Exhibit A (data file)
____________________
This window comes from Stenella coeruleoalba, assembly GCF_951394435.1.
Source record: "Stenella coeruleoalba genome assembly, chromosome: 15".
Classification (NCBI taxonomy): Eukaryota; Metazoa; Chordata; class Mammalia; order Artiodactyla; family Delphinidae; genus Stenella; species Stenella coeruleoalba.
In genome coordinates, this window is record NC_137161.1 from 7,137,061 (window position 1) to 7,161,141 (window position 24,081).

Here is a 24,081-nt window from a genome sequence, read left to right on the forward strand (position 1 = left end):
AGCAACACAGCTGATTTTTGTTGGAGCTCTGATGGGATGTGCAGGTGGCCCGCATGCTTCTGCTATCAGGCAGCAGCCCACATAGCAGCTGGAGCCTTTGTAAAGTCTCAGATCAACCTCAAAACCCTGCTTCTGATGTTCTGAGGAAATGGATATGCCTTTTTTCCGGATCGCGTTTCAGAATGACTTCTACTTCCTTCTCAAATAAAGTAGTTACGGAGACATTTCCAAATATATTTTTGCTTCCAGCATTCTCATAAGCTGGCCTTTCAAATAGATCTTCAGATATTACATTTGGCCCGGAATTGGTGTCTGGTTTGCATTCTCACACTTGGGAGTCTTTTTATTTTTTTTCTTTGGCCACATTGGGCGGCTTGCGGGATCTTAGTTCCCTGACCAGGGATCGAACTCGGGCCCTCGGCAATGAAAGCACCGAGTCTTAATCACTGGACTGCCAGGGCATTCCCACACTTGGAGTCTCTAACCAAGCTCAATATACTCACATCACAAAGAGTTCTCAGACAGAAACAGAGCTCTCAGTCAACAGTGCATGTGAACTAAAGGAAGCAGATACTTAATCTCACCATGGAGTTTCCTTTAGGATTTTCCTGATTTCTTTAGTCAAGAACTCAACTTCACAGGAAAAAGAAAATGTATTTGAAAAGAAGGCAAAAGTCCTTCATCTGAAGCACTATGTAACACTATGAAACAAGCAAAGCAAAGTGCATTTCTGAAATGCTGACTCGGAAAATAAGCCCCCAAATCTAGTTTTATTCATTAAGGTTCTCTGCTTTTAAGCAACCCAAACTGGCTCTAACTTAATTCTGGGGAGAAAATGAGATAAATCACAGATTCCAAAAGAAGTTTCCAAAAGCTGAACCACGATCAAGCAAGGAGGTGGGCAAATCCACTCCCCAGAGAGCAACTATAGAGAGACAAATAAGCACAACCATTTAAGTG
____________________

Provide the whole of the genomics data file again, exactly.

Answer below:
This window comes from Stenella coeruleoalba, assembly GCF_951394435.1.
Source record: "Stenella coeruleoalba genome assembly, chromosome: 15".
Classification (NCBI taxonomy): Eukaryota; Metazoa; Chordata; class Mammalia; order Artiodactyla; family Delphinidae; genus Stenella; species Stenella coeruleoalba.
In genome coordinates, this window is record NC_137161.1 from 7,137,061 (window position 1) to 7,161,141 (window position 24,081).

Here is a 24,081-nt window from a genome sequence, read left to right on the forward strand (position 1 = left end):
AGCAACACAGCTGATTTTTGTTGGAGCTCTGATGGGATGTGCAGGTGGCCCGCATGCTTCTGCTATCAGGCAGCAGCCCACATAGCAGCTGGAGCCTTTGTAAAGTCTCAGATCAACCTCAAAACCCTGCTTCTGATGTTCTGAGGAAATGGATATGCCTTTTTTCCGGATCGCGTTTCAGAATGACTTCTACTTCCTTCTCAAATAAAGTAGTTACGGAGACATTTCCAAATATATTTTTGCTTCCAGCATTCTCATAAGCTGGCCTTTCAAATAGATCTTCAGATATTACATTTGGCCCGGAATTGGTGTCTGGTTTGCATTCTCACACTTGGGAGTCTTTTTATTTTTTTTCTTTGGCCACATTGGGCGGCTTGCGGGATCTTAGTTCCCTGACCAGGGATCGAACTCGGGCCCTCGGCAATGAAAGCACCGAGTCTTAATCACTGGACTGCCAGGGCATTCCCACACTTGGAGTCTCTAACCAAGCTCAATATACTCACATCACAAAGAGTTCTCAGACAGAAACAGAGCTCTCAGTCAACAGTGCATGTGAACTAAAGGAAGCAGATACTTAATCTCACCATGGAGTTTCCTTTAGGATTTTCCTGATTTCTTTAGTCAAGAACTCAACTTCACAGGAAAAAGAAAATGTATTTGAAAAGAAGGCAAAAGTCCTTCATCTGAAGCACTATGTAACACTATGAAACAAGCAAAGCAAAGTGCATTTCTGAAATGCTGACTCGGAAAATAAGCCCCCAAATCTAGTTTTATTCATTAAGGTTCTCTGCTTTTAAGCAACCCAAACTGGCTCTAACTTAATTCTGGGGAGAAAATGAGATAAATCACAGATTCCAAAAGAAGTTTCCAAAAGCTGAACCACGATCAAGCAAGGAGGTGGGCAAATCCACTCCCCAGAGAGCAACTATAGAGAGACAAATAAGCACAACCATTTAAGTG